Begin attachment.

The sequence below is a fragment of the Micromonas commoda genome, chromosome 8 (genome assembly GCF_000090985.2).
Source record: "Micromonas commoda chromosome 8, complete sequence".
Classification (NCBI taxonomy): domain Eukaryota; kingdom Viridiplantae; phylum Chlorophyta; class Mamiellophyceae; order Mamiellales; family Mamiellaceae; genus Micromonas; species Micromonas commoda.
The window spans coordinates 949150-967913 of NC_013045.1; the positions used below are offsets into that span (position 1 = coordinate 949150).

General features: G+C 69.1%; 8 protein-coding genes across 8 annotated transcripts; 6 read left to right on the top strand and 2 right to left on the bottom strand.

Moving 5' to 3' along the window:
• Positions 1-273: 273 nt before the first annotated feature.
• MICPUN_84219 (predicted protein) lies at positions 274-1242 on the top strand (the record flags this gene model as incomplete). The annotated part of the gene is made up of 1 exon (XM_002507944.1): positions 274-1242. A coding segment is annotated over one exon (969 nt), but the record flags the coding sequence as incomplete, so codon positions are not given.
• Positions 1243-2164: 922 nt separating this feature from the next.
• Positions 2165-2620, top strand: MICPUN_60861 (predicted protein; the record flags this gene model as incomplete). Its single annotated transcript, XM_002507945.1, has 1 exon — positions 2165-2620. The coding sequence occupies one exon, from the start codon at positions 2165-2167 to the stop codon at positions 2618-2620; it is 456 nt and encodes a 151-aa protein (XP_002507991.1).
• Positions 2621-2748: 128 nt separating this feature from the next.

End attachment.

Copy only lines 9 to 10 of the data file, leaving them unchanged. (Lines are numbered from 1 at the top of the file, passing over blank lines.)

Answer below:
• Positions 1243-2164: 922 nt separating this feature from the next.
• Positions 2165-2620, top strand: MICPUN_60861 (predicted protein; the record flags this gene model as incomplete). Its single annotated transcript, XM_002507945.1, has 1 exon — positions 2165-2620. The coding sequence occupies one exon, from the start codon at positions 2165-2167 to the stop codon at positions 2618-2620; it is 456 nt and encodes a 151-aa protein (XP_002507991.1).